Subsequently, he was the first choreographer to present an evening-length narrative flamenco ballet and when the National Ballet of Spain was founded in 1978, he was one of five master choreographers whose works were chosen to comprise the company’s repertoire and represent the major strands of Spanish choreography.
Throughout his 35 years as a choreographer and artistic director, Aguilar was a key player in of the development of flamenco dance theatre, a new form of presentation which heightened the natural drama of flamenco dance and broadened its appeal to international audiences. Acclaimed as a landmark of Spanish ballet, and as breathtaking choreography, his works provided the impetus for others to follow, and by touring his programmes around the world to considerable acclaim, he helped to create a demand which continues into the present. Throughout the company’s existence, many distinguished dancers have performed Aguilar’s repertoire- among them stars of the past and the present such as Lola Greco, El Grilo, Eva Yerbabuena, Joaquín Cortés and María Pagés. They have gone on to establish companies, create new choreographies and add their own innovations to the continually evolving styles of flamenco dance theatre.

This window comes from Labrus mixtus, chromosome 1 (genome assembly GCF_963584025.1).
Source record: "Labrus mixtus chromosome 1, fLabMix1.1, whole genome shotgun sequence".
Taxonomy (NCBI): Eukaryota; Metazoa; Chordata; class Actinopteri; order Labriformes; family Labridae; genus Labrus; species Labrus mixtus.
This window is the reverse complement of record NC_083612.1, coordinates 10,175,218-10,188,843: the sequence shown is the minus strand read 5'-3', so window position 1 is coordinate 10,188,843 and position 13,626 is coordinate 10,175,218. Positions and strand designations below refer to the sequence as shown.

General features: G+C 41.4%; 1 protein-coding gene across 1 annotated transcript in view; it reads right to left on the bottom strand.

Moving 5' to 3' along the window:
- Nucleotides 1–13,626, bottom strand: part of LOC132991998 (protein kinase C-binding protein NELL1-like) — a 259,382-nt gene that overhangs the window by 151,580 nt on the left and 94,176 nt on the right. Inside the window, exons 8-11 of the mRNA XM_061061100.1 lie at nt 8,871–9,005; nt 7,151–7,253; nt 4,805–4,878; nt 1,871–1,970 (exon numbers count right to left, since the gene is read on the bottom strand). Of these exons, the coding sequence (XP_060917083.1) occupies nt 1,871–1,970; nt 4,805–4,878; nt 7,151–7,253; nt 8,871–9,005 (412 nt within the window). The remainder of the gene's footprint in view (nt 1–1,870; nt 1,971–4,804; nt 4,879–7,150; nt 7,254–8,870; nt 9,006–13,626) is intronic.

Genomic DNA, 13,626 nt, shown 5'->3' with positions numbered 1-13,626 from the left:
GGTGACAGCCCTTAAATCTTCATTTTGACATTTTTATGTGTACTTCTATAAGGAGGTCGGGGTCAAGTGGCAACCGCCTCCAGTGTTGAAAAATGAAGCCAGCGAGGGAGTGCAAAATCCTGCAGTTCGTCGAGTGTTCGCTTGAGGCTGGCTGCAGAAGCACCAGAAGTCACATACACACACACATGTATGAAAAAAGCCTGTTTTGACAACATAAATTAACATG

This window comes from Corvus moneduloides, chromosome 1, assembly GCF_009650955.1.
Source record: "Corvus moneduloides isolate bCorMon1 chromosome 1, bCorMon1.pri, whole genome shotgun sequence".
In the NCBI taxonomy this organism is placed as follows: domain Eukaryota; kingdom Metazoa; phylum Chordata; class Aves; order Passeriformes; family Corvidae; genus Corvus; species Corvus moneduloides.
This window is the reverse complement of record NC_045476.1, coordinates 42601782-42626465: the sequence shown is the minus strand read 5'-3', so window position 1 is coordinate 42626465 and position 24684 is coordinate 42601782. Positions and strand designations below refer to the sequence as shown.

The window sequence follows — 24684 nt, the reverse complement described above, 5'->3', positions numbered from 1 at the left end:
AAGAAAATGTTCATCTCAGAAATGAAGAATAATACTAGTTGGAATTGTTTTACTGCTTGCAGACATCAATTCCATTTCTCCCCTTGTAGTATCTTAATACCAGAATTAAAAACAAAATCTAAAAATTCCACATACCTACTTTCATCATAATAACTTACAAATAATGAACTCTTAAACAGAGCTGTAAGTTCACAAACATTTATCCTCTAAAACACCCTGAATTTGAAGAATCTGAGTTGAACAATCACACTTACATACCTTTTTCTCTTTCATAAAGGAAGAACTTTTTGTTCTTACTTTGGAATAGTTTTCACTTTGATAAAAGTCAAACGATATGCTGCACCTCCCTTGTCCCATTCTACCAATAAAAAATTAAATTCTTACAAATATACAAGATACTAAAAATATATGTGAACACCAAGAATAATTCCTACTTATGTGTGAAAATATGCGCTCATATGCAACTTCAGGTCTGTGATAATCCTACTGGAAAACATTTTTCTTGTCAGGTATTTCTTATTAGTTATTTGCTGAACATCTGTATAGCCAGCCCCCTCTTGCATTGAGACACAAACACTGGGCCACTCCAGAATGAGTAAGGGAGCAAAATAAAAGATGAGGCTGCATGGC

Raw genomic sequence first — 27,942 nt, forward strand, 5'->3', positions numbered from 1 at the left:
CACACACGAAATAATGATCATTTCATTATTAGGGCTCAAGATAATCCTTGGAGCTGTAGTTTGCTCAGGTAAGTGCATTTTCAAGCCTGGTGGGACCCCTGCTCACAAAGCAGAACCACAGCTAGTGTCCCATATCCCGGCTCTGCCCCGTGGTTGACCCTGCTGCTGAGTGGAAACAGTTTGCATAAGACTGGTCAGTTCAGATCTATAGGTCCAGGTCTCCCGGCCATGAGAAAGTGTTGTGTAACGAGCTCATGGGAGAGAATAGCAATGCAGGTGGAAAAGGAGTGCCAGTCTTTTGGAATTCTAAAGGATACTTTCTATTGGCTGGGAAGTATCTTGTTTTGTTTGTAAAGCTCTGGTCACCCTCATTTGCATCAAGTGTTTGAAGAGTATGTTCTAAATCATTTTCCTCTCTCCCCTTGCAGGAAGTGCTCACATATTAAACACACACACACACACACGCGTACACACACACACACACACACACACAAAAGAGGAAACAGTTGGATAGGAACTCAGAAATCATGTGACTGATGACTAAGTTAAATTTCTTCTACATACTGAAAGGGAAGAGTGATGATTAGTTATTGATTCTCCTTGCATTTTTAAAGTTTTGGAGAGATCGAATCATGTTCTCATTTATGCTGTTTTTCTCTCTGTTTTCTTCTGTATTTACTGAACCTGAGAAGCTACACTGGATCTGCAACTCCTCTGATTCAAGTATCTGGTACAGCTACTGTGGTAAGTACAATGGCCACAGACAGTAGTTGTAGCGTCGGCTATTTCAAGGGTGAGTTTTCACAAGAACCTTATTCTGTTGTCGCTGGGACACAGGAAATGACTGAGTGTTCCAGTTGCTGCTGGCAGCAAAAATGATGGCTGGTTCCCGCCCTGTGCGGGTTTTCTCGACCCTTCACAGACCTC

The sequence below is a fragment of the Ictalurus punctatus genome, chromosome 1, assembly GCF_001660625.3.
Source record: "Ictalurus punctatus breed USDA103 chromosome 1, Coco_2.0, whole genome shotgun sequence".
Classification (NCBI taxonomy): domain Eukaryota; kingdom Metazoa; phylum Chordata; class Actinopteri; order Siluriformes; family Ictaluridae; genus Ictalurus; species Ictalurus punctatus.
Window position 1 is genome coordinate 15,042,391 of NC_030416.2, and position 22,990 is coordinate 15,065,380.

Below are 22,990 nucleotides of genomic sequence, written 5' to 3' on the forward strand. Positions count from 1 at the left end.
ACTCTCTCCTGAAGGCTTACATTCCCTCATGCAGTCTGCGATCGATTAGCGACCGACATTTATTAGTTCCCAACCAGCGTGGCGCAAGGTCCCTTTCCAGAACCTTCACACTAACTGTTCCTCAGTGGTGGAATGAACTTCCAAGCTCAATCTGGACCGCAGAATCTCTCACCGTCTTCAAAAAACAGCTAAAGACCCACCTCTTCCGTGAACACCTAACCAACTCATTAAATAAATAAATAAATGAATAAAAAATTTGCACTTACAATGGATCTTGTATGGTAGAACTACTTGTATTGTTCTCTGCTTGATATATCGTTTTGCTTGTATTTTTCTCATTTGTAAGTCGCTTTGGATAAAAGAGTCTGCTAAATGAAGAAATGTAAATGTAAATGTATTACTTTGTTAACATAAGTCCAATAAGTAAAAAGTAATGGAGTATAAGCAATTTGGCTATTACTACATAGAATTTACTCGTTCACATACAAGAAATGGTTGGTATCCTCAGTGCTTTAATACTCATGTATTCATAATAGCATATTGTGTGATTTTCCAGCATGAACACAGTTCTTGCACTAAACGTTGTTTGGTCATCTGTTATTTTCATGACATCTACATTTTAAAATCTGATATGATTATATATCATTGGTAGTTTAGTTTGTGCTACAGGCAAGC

Though Aguilar died in 1995, his company continues to preserve his legacy and present it to the world under the artistic direction of founding company member Carmen Salinas. Currently comprising 24 dancers and 6 musicians, the company has recently danced in Germany, Russia, Italy, Singapore, Australia, and now in New Zealand.